"You had some people who were concerned about the drafting of women. They didn't want their daughters drafted. There were some people who were concerned about abortion on demand. There were some people who were concerned about what was seen as an attack on traditional housewives," Critchlow said. "And what it allowed the opposition to do, led by Phyllis Schlafly, was to come up with this slogan to 'Stop ERA,' while the proponents were battling on all these fronts."

As is the case today, Americans in the 1970s were living through unsettled times: an oil shortage, government deficits and a sense of loss of power in the world.

"That all became symbolized in the ERA debate," said Critchlow who has written a book about Schlafly. "And, in a similar way, we're seeing that with health care. You're getting anti-abortion people, people concerned with euthanasia, people concerned with the cost, baby boomers concerned with the loss of health care when they're older. People concerned with the last gasp of the republic. The proponents are getting it from all these different fronts."

And, Critchlow points out, it is difficult to defend health-care reform when the legislation has yet to be written.

"So, you have some people in Congress say, 'Well, it doesn't mean this' and other people in the same party saying it does mean this. They're having to fight a battle on all fronts without any clear understanding themselves of exactly what the bill is."

Nation, heal thyself

With the nation in the midst of a painful economic recession, some argue that it is the wrong time to tackle health-care reform. But Kastor points out that, historically speaking, a crisis can be a convincing time to make dramatic change.

"Presidents have learned that you can bring about large-scale government restructuring in moments of crisis more easily than in moments of stability," Kastor said.

For example, Franklin D. Roosevelt pushed through large-scale reforms during the Great Depression, and after the Sept. 11 terrorist attacks George W. Bush restructured the government, creating the Department of Homeland Security.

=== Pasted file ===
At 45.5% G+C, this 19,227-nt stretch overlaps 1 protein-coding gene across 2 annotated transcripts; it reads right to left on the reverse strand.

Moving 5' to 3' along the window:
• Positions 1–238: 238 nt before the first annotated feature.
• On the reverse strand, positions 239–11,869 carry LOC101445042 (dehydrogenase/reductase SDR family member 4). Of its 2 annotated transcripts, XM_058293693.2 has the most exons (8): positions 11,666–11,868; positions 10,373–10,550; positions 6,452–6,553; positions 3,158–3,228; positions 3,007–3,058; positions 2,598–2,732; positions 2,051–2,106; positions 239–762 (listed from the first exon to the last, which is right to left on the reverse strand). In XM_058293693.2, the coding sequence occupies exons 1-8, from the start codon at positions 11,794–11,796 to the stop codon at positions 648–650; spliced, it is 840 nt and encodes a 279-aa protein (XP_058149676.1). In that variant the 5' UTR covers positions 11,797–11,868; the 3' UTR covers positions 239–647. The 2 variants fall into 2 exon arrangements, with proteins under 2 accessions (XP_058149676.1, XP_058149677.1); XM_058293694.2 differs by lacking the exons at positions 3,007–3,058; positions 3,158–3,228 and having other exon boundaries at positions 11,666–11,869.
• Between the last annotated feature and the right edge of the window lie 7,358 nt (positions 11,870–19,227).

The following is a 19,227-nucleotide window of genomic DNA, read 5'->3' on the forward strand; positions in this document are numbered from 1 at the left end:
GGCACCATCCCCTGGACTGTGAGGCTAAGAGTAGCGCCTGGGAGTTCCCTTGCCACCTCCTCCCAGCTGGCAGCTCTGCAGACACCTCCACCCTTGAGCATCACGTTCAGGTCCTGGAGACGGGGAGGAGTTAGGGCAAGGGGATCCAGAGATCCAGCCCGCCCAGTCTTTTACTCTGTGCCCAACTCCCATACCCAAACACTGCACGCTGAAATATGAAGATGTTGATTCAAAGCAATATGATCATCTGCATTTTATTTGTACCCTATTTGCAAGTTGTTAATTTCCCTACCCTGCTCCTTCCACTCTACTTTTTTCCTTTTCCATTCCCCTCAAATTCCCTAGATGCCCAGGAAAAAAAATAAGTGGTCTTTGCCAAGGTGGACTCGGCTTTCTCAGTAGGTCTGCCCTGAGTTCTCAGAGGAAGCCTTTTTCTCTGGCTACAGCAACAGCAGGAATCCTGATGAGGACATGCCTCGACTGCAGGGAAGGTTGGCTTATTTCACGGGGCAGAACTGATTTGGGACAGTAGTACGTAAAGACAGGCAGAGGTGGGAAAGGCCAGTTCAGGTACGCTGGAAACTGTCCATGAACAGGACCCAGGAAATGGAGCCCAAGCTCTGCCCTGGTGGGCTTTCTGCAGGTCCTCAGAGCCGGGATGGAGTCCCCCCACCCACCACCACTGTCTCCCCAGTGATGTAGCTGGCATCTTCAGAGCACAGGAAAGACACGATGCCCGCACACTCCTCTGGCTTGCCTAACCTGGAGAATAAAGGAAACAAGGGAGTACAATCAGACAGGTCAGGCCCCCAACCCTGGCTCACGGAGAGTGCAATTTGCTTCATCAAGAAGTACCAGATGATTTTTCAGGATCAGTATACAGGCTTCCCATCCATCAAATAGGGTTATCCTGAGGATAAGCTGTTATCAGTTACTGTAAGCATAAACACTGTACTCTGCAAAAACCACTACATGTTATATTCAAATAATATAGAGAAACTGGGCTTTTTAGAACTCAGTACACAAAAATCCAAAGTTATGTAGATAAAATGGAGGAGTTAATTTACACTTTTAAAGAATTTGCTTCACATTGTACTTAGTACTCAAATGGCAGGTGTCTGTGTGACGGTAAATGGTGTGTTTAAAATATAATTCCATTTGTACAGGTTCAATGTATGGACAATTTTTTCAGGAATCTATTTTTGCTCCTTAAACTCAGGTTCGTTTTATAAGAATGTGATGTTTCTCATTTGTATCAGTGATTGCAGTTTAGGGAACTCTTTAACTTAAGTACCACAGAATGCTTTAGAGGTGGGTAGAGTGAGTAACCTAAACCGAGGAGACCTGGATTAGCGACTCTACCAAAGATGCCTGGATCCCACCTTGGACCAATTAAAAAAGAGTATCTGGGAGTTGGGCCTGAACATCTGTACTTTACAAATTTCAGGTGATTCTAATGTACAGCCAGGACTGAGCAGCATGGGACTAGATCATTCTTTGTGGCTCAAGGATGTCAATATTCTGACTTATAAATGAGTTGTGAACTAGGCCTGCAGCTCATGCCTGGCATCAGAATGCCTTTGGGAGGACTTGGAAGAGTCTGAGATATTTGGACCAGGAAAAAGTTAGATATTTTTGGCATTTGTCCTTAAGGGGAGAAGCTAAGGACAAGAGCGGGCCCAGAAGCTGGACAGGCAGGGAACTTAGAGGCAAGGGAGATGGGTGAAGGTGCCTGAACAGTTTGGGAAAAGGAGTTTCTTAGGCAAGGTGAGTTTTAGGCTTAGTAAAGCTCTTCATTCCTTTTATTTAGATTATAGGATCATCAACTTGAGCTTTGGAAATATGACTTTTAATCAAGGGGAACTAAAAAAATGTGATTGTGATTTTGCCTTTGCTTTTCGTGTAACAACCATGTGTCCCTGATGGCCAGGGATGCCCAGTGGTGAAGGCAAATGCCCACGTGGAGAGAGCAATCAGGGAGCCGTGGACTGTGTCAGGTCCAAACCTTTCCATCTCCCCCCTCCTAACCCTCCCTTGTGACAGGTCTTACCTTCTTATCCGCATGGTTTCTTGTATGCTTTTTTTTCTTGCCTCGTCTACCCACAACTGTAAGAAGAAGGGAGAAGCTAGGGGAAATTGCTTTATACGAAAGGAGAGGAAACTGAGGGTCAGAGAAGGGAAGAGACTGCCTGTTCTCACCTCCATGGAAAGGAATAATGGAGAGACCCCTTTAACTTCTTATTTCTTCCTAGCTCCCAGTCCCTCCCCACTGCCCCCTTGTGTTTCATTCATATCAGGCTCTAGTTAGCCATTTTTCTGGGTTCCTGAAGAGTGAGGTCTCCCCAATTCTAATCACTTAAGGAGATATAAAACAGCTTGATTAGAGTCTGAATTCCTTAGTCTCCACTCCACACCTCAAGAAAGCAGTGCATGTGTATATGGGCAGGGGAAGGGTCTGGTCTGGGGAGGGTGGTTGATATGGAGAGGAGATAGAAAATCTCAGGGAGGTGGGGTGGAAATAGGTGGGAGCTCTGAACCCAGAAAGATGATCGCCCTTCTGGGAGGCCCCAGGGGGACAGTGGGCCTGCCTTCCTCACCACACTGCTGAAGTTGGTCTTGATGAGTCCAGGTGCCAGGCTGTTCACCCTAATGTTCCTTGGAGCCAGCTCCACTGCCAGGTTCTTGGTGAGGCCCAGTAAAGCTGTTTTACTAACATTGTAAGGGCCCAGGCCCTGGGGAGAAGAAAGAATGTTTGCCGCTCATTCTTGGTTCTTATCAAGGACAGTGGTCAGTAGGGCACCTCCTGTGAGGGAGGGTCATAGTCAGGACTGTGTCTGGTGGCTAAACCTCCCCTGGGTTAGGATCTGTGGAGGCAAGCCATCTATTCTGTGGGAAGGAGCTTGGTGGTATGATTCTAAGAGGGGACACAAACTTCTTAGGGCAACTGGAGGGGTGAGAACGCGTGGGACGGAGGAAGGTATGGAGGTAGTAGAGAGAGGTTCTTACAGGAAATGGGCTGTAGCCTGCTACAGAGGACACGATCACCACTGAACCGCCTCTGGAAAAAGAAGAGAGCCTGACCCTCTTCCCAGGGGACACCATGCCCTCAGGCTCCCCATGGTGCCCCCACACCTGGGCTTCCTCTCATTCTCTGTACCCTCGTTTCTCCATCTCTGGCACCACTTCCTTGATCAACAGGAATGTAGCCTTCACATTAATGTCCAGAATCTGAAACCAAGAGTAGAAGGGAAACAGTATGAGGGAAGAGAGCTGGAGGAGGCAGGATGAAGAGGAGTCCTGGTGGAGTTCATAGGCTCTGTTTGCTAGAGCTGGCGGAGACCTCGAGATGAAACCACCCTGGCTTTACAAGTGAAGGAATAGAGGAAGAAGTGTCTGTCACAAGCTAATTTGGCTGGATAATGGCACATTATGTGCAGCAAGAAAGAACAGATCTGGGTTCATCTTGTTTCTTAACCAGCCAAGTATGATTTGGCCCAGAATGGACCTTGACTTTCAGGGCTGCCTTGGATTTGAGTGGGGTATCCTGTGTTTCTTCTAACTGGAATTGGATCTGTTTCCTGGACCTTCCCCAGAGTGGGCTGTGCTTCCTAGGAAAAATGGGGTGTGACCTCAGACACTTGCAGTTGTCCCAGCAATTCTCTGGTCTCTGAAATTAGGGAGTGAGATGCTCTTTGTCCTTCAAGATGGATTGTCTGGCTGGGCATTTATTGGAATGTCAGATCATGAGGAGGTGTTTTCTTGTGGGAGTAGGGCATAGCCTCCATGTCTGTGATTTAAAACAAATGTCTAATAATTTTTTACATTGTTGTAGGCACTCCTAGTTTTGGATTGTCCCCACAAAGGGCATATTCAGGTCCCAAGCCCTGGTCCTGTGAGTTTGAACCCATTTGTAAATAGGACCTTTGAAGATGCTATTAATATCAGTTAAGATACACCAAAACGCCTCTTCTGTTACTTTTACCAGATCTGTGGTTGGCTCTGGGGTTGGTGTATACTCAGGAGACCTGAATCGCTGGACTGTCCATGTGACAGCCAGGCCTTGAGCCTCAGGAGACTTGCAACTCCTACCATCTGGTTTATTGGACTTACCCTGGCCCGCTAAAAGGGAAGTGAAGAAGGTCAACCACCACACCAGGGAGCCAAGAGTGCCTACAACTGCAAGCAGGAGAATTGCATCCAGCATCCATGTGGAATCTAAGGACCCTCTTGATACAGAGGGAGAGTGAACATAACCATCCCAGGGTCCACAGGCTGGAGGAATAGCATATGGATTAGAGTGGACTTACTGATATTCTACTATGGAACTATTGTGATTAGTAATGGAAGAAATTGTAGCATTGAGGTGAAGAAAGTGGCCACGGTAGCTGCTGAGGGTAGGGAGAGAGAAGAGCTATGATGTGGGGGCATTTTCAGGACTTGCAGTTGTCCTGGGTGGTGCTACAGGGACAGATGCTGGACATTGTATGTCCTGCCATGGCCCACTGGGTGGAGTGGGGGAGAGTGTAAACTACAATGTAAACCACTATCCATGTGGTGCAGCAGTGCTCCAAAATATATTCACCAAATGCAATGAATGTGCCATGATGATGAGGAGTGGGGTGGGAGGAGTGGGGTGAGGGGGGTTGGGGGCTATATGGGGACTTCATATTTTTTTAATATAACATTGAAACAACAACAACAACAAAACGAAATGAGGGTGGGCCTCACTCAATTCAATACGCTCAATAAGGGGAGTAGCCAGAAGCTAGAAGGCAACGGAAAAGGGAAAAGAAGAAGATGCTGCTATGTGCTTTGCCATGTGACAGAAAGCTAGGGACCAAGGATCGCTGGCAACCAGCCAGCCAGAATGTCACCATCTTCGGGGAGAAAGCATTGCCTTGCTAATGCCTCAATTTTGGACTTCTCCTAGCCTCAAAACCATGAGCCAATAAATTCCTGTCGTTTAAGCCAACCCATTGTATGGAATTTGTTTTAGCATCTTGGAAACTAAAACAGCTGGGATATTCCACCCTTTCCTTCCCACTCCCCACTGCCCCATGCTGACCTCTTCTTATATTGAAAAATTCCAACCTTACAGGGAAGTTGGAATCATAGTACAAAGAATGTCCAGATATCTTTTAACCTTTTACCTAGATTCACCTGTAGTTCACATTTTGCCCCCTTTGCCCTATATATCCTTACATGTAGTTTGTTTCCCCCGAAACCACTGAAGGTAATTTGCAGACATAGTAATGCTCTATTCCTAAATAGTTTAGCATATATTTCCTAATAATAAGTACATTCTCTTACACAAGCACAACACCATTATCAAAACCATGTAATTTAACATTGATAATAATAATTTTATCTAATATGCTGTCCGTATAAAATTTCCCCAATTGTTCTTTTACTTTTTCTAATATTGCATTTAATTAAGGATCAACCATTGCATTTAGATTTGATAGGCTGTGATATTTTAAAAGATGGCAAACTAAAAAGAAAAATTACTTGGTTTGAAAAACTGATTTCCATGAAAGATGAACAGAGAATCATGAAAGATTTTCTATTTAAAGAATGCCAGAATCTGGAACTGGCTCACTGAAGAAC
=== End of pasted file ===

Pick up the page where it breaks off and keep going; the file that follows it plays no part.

"And it's a theme that is already a part of the Obama narrative -- coming into office at a moment of crisis and saying that now is the time we have to do these things. And he has said that health care is part of the reason for the financial crisis," Kastor said.

But at the same time, Americans are nervous about the price tag for reform in the face of the nation's growing deficit and worries about the future.

Critchlow agrees that the outcry over health care has become symbolic of other fears, including a distrust of Congress and spending, that are reflected in public opinion polls.

"I think there is a huge concern with this economic recession which is really unlike any of the others that we have experienced," Critchlow said. "There is a sense that America as a great power is coming to an end. And this is within the context of the government spending huge amounts of money -- and fears that we're going to go bankrupt."

Who sees a conspiracy?

Critchlow said that the Democratic leadership should be careful about dismissing opposition to health-care reform as a conservative conspiracy because many Americans are simply voicing what they believe are legitimate concerns about cost, fueled by the toll the recession took on their own finances and fear that change will threaten the health care they already have.

He said that Obama has attempted to avoid pitfalls that contributed to the failure of the Clinton administration to achieve health-care reform, but in some ways that has backfired. For example, Obama chose to work with the special-interest groups, such as the pharmaceutical and insurance companies, that had worked against Clinton. And then he turned to Congress to write the bill.